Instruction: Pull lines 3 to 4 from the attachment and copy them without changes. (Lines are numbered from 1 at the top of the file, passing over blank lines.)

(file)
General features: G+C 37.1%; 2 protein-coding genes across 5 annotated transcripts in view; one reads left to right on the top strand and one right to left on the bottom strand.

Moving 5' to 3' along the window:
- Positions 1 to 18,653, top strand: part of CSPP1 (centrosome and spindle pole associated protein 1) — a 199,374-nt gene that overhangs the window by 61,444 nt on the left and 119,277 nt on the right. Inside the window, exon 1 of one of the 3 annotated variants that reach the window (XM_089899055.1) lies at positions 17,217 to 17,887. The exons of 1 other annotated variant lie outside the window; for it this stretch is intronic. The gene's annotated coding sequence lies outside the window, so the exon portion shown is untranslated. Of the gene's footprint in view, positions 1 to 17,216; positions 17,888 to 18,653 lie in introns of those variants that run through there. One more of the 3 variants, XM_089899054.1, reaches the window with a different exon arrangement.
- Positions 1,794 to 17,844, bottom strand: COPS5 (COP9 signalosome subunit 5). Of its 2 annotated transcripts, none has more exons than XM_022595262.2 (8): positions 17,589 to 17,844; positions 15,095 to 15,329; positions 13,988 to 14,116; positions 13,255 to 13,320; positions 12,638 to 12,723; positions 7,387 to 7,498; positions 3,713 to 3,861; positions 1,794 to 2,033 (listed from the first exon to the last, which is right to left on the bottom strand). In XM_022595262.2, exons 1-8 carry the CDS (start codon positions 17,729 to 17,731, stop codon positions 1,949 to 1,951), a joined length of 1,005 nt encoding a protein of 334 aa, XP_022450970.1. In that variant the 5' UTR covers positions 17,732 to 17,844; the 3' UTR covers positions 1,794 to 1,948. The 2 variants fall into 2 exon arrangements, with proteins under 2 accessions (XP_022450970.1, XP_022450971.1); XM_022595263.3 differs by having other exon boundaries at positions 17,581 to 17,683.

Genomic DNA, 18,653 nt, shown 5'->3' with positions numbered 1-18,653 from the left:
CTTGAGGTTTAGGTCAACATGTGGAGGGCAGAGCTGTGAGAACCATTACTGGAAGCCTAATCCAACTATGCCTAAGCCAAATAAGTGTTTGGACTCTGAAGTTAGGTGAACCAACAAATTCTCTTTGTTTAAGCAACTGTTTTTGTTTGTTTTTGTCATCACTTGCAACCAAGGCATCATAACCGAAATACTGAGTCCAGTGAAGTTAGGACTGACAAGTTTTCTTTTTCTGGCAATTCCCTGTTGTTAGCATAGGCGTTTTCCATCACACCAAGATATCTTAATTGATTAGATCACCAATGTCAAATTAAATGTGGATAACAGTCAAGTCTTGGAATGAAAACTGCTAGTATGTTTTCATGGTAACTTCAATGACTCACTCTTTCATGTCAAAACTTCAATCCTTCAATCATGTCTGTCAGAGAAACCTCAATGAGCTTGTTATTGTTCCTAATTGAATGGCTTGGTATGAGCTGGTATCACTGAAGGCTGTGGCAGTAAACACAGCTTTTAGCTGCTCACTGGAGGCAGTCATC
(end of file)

- Positions 1 to 18,653, top strand: part of CSPP1 (centrosome and spindle pole associated protein 1) — a 199,374-nt gene that overhangs the window by 61,444 nt on the left and 119,277 nt on the right. Inside the window, exon 1 of one of the 3 annotated variants that reach the window (XM_089899055.1) lies at positions 17,217 to 17,887. The exons of 1 other annotated variant lie outside the window; for it this stretch is intronic. The gene's annotated coding sequence lies outside the window, so the exon portion shown is untranslated. Of the gene's footprint in view, positions 1 to 17,216; positions 17,888 to 18,653 lie in introns of those variants that run through there. One more of the 3 variants, XM_089899054.1, reaches the window with a different exon arrangement.
- Positions 1,794 to 17,844, bottom strand: COPS5 (COP9 signalosome subunit 5). Of its 2 annotated transcripts, none has more exons than XM_022595262.2 (8): positions 17,589 to 17,844; positions 15,095 to 15,329; positions 13,988 to 14,116; positions 13,255 to 13,320; positions 12,638 to 12,723; positions 7,387 to 7,498; positions 3,713 to 3,861; positions 1,794 to 2,033 (listed from the first exon to the last, which is right to left on the bottom strand). In XM_022595262.2, exons 1-8 carry the CDS (start codon positions 17,729 to 17,731, stop codon positions 1,949 to 1,951), a joined length of 1,005 nt encoding a protein of 334 aa, XP_022450970.1. In that variant the 5' UTR covers positions 17,732 to 17,844; the 3' UTR covers positions 1,794 to 1,948. The 2 variants fall into 2 exon arrangements, with proteins under 2 accessions (XP_022450970.1, XP_022450971.1); XM_022595263.3 differs by having other exon boundaries at positions 17,581 to 17,683.